Sea History 041 - Autumn 1986

Page 34

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The last of the Arctic steam whalers,

:5 the 98ft Mary D. Hume (Brouwer , : ~

p251 ), has been lying partially sub1nerged in Rogue Bay, at Gold Beach

ii'. (then Ellensburg), Oregon, where she ~

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June 4 saw the launching of the 72ft pungy schooner, Lady Maryland , on Baltimore's Inner Harbor. The mainstay of the Chesapeake cargo and passenger trades throughout the nineteenth century, the shoal draft pungy retained a highly designed but anachronistic form until outmoded by trucking early in this century. Lady Maryland, the first pungy built in decades, will be used as a floating classroom for students to learn about loca l maritime hi story, the complex ecology of the Chesapeake env ironment and , of co urse, sai l training . The program is administered by the Lady Maryland Foundation ( 1444 World Trade Center, Baltimore , MD 21202; 301 837-0862).

Welcome, a replica of the Revolutionary War British sloop which plied between the Straits of Mackinac and Detroit , will undertake her first extended voyage next year. Commissioned in 1980, the 55ft topsail sloop has been used primarily as a standing exhibit at Fort Michilimackinac in Mackinaw City, Michigan. The Mackinaw State Park Commission , Welcome's owners, would like to see her sai ling in Lake Huron and Lake Michiga n next year in commemoration of the sesq ui cente nni a l of the State of Michigan. In addition to their other preparations , they are looking for a licensed captain and qualified crew for the voyage. Those interested should contact Keith Widder , c/o Fort Michilimackinac , P.O. Box 873, Mackinaw City , Ml 49701; 616 436-5563 . The

MARITIME INDUSTRY MUSEUM at Fort Schuyler Ded icated to preserving th e history of the Inte rnational Merchant larin e, promoting its current activities, and prepa ring for its future . Loca ted in historic Fort Sch uyler on the SUNY Maritime College campus, Throgs Neck section of The Bronx, NYC ity. Open Saturdays 9 A.M.-4 P.M. Sundays Noon - 4 P.M. (212) 409-7200 32

was built in 1881 as a steam schooner for trade between Oree:on and Californi a. She was sold out of that work for serv ice as an Arcti c wha ler and rerigged as an auxiliary brigantine. The first American whaler to winter over in the Beaufort Sea, she had a record breaking cargo$400,000 worth of wha le bone-on her first voyage. Having no tryworks on board , she cou ld take no oil. The Hume later served as a cannery tender and then as a log tug on Puget Sound until retired by the Crowley Maritime Corporation in 1977. She is now owned '-'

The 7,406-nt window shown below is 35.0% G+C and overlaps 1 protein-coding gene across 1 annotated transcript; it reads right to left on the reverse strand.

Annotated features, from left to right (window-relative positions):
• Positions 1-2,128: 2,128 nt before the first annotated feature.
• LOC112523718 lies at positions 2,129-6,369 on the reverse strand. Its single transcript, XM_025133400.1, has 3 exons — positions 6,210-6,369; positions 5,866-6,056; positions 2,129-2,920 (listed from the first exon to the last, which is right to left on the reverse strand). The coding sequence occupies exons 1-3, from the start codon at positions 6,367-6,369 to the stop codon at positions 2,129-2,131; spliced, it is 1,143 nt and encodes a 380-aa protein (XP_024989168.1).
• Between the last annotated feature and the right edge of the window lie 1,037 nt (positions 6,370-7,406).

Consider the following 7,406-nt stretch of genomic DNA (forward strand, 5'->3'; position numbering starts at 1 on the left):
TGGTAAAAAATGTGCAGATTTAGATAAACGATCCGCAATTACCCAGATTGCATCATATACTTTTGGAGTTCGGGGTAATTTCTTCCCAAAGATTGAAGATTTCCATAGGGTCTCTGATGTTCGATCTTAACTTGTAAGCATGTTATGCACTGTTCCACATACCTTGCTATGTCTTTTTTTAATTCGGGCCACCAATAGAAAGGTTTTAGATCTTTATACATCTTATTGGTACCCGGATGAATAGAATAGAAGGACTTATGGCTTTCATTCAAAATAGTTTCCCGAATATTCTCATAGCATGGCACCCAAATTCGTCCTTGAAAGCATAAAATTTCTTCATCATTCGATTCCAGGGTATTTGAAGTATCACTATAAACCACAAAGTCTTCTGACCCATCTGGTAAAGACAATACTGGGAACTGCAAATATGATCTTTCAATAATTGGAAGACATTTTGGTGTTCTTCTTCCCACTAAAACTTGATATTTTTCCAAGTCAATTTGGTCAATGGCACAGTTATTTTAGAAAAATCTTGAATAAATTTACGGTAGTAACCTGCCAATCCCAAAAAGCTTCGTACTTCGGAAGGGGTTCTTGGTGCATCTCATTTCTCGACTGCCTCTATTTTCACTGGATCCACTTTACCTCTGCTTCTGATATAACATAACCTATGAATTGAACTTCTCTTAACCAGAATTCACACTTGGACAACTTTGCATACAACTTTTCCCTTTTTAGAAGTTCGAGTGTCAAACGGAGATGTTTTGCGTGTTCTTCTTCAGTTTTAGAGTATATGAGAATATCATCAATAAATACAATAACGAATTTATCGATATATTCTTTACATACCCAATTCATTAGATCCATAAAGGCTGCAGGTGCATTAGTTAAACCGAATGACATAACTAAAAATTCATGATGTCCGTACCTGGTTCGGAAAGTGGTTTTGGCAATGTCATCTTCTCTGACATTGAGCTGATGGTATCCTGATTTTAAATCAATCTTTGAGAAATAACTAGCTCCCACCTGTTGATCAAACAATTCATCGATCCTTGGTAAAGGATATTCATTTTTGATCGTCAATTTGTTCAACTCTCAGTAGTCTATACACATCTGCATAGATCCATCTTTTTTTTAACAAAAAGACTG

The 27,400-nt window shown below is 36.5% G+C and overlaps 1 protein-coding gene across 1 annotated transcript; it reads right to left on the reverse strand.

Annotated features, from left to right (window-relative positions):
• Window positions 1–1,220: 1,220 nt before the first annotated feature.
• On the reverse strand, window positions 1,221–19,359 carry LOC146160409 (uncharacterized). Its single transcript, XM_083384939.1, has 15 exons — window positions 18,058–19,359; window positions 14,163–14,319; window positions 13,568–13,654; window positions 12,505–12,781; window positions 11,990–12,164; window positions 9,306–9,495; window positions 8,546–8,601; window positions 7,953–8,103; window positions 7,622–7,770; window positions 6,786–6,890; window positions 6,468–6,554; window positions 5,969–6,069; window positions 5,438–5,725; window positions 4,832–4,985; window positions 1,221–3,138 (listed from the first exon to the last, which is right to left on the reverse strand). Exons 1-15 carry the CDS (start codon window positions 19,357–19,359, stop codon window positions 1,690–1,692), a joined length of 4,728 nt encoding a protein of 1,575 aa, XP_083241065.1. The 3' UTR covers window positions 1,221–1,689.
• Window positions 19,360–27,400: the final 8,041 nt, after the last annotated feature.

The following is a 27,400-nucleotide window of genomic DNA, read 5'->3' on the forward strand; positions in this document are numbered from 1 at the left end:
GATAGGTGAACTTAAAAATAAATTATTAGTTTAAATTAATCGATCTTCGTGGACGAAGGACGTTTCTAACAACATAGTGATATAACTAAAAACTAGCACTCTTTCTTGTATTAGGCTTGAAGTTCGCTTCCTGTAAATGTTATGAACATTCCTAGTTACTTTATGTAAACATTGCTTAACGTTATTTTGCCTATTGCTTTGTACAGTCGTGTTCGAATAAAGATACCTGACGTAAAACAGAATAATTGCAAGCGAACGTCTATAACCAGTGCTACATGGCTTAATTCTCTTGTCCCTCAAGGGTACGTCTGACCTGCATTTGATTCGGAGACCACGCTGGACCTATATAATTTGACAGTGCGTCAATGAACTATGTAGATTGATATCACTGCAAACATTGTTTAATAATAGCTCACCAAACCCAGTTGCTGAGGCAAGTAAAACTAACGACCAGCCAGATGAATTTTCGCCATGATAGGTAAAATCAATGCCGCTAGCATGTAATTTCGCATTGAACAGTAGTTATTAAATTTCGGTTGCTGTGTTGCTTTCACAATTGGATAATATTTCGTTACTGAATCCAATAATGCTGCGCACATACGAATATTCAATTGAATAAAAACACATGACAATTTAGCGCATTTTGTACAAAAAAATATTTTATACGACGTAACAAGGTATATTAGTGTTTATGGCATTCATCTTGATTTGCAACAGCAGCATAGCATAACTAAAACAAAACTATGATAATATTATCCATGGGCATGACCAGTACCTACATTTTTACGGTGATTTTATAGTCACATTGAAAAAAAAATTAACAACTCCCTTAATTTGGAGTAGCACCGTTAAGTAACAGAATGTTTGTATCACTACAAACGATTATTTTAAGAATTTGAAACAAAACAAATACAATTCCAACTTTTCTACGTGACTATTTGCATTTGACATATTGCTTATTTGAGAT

Drawing br William Gilkerson from American Whalers in the Western Arct ic, bv William Gilkerson and } 0'111 R. Bocks/Oce (Fairl;a ve11, Mass .: Edward J . Lefkoivicz . Inc., 1983).

by the Curry County Historical Society (920 South Ellensburg Ave ., Gold Beach , OR 07444; 503 247-61 13) who , unable to afford a proper restoration , are anxious to find her a new home. At the prompting of the National Maritime Museum 's Karl Kortum , the Nautical Heritage Society of Dana Point, California-owners of the training ship, Californian-have undertaken to find new owners for the Hume in Southern Ca liforni a. Readers are invited to offer their thoughts or suggestions as to how the Hume can be saved, either to the Curry County Historical Soc iety, or the Nautical Heritage Society (24532 Del Prado , Dana Point , CA 92629; 714 661-1001).

Sailing Ships & Sailing People: Seafaring Throughout the Ages is the title of a conference scheduled for 14-21 January 1987 , at Perth, and jointly organized by the Australian Association for Maritime History, the Australian Institute for Maritime Archaeology a nd the University Extension of the University of Western Australia. Dedicated to the memory of Alan Villiers, the forum will include speakers from around the world, sem inars and group discussions focused on the role of the sailing ships and their owners, commanders and crews in world hi story . Further information on this venture , which coincides with the America 's Cup races, is available from The Director , Sailing Ships and Sailing People , University Extension , Univ. of Western A ustralia , Nedlands 6009, Australia . This year's American Sail Training Association annual meeting will be he ld November 20 and 21 at the Viking Hotel in Newport, Rhode Is la nd. Owing to the success of last year's progra m, the conference will have a numbe r of workshops in which participants can focus on specific aspects of sail-training program desi g n and implementation . Fees for the conference are $35 for members, $50 for nonmem bers. (Add itio nal tickets can be purchased for $ 10 less .) Friday evening there will be a banquet followed by an illustrated lecture. For details , please contact Kris Mann , ASTA, Newport Harbor Center, 365 Thames Street , Newport , RI 02840; 401 846-1775. The Ocean Schools Foundation is holding a conference on sailing school vesse ls, October 2-3 , in Durham, New Hampshire. Joinin g in this effort are the Sailing School Vessels Council and the American Sail Training Association. More than ten tall ships will be represented in the first day's presentations, devoted to life aboard the ships; the second day will take up curriculum development. Registration: $50. Foundation, 25 Woodman Road , Durham, NH 03824; 603 868-2718. The Kendall Whaling Museum (PO Box 297 , Sharon, MA 02067; 617 7845642) hosts its a nnu al Whaling Symposium , October 18-19. Among the speakers is Jules Van Beylen , director emeritus of the National Maritime Museum of Belgium (at Antwerp) and a specialist on early Netherlandish watercraft. Dr. Van Beylen will discuss aspects of Dutch whaling in the seventeenth and e ighteenth centuries. Kansas City, Missouri , will be the SEA HISTORY , AUTUMN 1986

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